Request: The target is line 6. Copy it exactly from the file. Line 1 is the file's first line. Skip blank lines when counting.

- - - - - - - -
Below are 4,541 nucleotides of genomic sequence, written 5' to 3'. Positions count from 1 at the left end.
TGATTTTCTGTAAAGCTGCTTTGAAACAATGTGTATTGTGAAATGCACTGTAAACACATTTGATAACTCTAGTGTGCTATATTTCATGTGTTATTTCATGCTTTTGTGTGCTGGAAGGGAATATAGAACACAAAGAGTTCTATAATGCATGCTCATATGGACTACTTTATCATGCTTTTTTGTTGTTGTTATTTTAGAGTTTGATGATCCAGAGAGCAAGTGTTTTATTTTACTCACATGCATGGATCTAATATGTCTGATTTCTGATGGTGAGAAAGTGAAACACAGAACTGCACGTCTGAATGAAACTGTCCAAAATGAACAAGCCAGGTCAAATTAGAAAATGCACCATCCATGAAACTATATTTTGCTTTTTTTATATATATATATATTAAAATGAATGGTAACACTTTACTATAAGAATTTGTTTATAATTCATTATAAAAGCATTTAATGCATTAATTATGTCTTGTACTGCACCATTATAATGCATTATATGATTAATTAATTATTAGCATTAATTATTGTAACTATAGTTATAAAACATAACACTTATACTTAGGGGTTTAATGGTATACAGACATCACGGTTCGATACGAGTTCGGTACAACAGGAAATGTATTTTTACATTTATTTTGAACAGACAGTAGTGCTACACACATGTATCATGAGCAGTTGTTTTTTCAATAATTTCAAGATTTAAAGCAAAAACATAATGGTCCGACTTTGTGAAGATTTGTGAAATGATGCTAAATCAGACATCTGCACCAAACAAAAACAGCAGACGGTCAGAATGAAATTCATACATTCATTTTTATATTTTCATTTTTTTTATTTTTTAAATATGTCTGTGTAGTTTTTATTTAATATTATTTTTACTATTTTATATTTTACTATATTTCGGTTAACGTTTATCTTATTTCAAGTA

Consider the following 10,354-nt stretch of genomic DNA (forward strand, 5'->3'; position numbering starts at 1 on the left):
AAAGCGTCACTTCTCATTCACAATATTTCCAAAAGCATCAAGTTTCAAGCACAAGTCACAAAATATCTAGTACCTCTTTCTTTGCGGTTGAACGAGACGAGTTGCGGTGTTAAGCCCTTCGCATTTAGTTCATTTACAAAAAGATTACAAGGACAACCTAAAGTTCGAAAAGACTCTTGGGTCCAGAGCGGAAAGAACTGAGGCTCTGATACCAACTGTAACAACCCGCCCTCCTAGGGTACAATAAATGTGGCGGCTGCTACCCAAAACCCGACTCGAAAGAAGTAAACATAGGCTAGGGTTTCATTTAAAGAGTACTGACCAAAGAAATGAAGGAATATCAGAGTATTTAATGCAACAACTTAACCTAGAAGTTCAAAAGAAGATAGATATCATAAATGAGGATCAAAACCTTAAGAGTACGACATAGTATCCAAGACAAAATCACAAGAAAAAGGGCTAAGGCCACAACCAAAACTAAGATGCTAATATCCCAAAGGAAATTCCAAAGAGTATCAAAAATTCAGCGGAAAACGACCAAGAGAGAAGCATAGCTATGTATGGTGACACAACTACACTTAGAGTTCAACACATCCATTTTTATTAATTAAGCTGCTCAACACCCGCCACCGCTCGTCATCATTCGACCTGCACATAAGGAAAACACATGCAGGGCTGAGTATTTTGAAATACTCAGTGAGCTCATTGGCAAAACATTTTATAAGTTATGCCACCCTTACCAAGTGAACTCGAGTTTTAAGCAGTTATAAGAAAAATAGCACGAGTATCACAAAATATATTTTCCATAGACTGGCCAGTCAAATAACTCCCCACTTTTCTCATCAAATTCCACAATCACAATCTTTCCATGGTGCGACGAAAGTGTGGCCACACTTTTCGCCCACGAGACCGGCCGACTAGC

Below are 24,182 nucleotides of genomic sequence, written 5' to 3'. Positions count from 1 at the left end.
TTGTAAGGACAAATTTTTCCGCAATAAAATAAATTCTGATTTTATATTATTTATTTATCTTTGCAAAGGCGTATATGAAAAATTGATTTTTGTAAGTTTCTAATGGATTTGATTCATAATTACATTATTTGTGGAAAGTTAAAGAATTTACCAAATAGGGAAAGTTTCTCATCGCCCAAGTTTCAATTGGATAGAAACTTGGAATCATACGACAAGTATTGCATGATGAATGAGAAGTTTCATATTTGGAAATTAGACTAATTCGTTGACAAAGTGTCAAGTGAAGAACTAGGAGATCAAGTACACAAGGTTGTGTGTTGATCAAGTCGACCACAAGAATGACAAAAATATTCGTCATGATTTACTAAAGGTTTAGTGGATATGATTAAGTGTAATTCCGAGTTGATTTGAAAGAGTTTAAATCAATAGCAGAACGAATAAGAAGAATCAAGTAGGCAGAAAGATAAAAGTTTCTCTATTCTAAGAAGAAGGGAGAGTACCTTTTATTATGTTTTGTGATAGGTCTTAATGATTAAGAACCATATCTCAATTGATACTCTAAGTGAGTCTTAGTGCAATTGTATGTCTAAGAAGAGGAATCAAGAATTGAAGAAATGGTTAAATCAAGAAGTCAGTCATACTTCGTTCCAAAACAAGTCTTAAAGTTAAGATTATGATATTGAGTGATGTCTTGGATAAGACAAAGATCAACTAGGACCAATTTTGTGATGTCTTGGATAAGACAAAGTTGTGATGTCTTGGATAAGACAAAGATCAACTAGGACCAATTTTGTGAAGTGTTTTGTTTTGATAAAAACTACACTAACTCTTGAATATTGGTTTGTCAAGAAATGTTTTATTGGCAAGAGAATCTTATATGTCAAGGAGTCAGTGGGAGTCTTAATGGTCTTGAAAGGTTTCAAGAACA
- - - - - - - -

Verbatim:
TTGTAAGGACAAATTTTTCCGCAATAAAATAAATTCTGATTTTATATTATTTATTTATCTTTGCAAAGGCGTATATGAAAAATTGATTTTTGTAAGTTTCTAATGGATTTGATTCATAATTACATTATTTGTGGAAAGTTAAAGAATTTACCAAATAGGGAAAGTTTCTCATCGCCCAAGTTTCAATTGGATAGAAACTTGGAATCATACGACAAGTATTGCATGATGAATGAGAAGTTTCATATTTGGAAATTAGACTAATTCGTTGACAAAGTGTCAAGTGAAGAACTAGGAGATCAAGTACACAAGGTTGTGTGTTGATCAAGTCGACCACAAGAATGACAAAAATATTCGTCATGATTTACTAAAGGTTTAGTGGATATGATTAAGTGTAATTCCGAGTTGATTTGAAAGAGTTTAAATCAATAGCAGAACGAATAAGAAGAATCAAGTAGGCAGAAAGATAAAAGTTTCTCTATTCTAAGAAGAAGGGAGAGTACCTTTTATTATGTTTTGTGATAGGTCTTAATGATTAAGAACCATATCTCAATTGATACTCTAAGTGAGTCTTAGTGCAATTGTATGTCTAAGAAGAGGAATCAAGAATTGAAGAAATGGTTAAATCAAGAAGTCAGTCATACTTCGTTCCAAAACAAGTCTTAAAGTTAAGATTATGATATTGAGTGATGTCTTGGATAAGACAAAGATCAACTAGGACCAATTTTGTGATGTCTTGGATAAGACAAAGTTGTGATGTCTTGGATAAGACAAAGATCAACTAGGACCAATTTTGTGAAGTGTTTTGTTTTGATAAAAACTACACTAACTCTTGAATATTGGTTTGTCAAGAAATGTTTTATTGGCAAGAGAATCTTATATGTCAAGGAGTCAGTGGGAGTCTTAATGGTCTTGAAAGGTTTCAAGAACA